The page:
By Jim Schutze
By Rachel Watts
By Lauren Drewes Daniels
By Anna Merlan
By Lee Escobedo
He was convicted in 1983 and sentenced to eight years in prison. The planned visits to the campuses of Rice, SMU and Angelo State, where football coaches were promising scholarships, never occurred. Instead of a college campus, Gary Faison's new home for the next 32 months was the Texas Department of Correction's Ferguson and Beto units.
Once paroled, he found rebuilding his life difficult. For a time he worked in a snack-food warehouse, then with a printing company and, finally, in the deli of a grocery store managed by his father. Briefly, he tried to revive his athletic career, joining a local semi-pro football team. Then, in the summer of 1988, he made a serendipitous phone call that would lead to a new start.
"I was a big fan of The Tom Joyner Show," he says. (Joyner's show was then on KKDA-FM, KKDA-AM's sister station.) "And I called in one day to answer a trivia question." Soon, he'd become acquainted with other on-air personalities such as Willis Johnson and Chris Arnold and re-established ties with an old kindergarten classmate, Aaron Michaels, who was doing a late-night show.
"One night," he says, "Willis invited me to go with him to Players, where he sometimes worked as a DJ." In short order, Faison, in his mid-20s and up to 250 pounds, was serving as Johnson's assistant and bodyguard at the clubs where he was hired to work. One evening, a waitress questioned his age, pointing out that he looked too young to admit. Surprised to learn that Faison had just turned 25, she remarked that his baby face made him look much younger. Faison thus adopted a new moniker that remains to this day. Tinkering a bit with the king's English and to distinguish himself from the well-known R&B singer Babyface, he assigned himself the nickname "Babyfase." Soon he was visiting the Grand Prairie studios of KKDA, spending evenings watching as old friend Michaels did his late-night show. "He began to teach me," Faison says, "and would occasionally let me talk on the air."
In time, Faison was hired to work at the station, and the two became a team. When he wasn't bombarding his audience with an endless string of jokes and music, he was out in the community doing street promotions, offering first callers and those who answered trivia questions correctly a free fill-up of gas, tickets to concerts or copies of the latest releases of popular black recording artists.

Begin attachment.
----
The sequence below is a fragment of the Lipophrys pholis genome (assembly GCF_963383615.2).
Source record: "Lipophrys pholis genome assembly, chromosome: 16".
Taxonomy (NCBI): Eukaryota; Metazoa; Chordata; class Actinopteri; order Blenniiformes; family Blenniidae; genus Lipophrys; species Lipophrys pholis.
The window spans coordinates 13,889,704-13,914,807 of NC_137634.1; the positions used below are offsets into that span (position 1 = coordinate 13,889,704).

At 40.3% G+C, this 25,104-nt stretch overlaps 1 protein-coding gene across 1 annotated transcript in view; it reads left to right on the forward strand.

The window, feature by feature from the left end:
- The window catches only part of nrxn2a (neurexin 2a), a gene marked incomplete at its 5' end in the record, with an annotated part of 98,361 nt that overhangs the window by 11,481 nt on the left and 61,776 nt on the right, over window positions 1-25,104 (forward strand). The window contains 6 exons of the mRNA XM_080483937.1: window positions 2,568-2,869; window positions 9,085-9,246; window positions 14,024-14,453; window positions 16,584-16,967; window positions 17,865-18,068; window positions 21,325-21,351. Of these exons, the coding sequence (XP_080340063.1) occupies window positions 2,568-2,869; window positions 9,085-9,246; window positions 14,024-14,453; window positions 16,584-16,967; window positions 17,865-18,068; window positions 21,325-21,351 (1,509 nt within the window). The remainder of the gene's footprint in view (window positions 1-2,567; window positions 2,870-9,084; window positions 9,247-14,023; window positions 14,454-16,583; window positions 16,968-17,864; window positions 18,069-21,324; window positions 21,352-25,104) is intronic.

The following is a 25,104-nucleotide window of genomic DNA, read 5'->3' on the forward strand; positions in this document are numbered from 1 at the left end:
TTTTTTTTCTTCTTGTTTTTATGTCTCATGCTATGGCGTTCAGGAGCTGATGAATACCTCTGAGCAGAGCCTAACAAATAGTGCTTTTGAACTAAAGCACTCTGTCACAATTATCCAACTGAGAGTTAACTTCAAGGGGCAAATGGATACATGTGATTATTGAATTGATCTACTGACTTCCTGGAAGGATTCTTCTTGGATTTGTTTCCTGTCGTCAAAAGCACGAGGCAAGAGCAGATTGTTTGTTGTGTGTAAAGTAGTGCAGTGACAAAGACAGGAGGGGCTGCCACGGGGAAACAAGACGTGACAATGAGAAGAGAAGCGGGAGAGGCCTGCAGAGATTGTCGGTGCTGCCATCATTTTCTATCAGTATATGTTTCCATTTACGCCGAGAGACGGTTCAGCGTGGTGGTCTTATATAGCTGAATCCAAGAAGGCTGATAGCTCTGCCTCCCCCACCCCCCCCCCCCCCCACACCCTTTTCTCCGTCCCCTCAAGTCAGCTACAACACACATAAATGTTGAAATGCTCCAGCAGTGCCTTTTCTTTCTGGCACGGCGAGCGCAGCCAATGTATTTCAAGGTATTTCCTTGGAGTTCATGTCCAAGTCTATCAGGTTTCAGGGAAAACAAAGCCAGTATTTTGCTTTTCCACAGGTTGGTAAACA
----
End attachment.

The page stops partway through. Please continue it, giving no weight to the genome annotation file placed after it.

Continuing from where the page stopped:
Former class clown and ex-con, Gary "Babyfase" Faison had found his niche. By the late '90s he was one of Dallas' better-known radio personalities, not only hosting a daily show and earning top dollar as a club DJ but so active in the black community that it had begun to win him praise and plaques from the NAACP and other civic organizations.
He was, by his own admission, living the dream, with money in his pocket, driving a new Z-28 with personalized plates ("Babyfase," naturally), rubbing elbows with entertainment celebrities and a constant target of women admirers who seemed not at all put off that his weight had ballooned to 320 pounds. Though unmarried, he was the father of two daughters and a son and maintained a close relationship with them and their mothers.
On a Saturday night in July 1998, Faison's bright star suddenly turned dark.
"I'd been invited to a party," he says, "and on the way home I had to take a leak. I'd recently had an appendectomy and had been drinking. I was in pain and needed to go pretty badly." He says he pulled into an apartment parking lot and ran across the street to a row of unlighted bushes where he planned to relieve himself. Almost immediately, however, the flashlight of a security guard was shining in his face and he was being ordered to lie on the ground. Two other guards soon arrived, one handcuffing him while another placed a call to Dallas police.
During a 45-minute wait, Faison learned from those detaining him that a woman living in a nearby apartment had been attacked just a week earlier by a man who had hit her with a barstool from her dining room. There was also talk of the series of break-ins and rapes that had occurred in the general vicinity. "I finally snapped on the fact they were thinking I might be the guy doing all that," Faison says.
When the police arrived, however, they immediately ordered that the handcuffs be removed. "One of the officers seemed a little irritated at the security guards, looking at me and then handing one of them a flier and asking if he'd read it," he remembers. On it, the suspected rapist was described as weighing between 180 and 200 pounds, a weight range the 6-foot-1 Faison hadn't enjoyed since his teen-age years.
Faison was released. Before returning to his car, he recalls, he shook hands with the security officers and police. "I told them I understood they were just doing their job and that there were no hard feelings," he recalls. Aside from receiving what he perceived as a few too many speeding tickets from them, Faison insists he had no negative feelings toward law enforcement in those days. In fact, he says, he'd been occasionally dating a woman lieutenant with the DPD tactical squad, even riding along with her on patrol now and then. In his billfold he carried an honorary deputy constable card that had been issued him from Dallas County Precinct 7.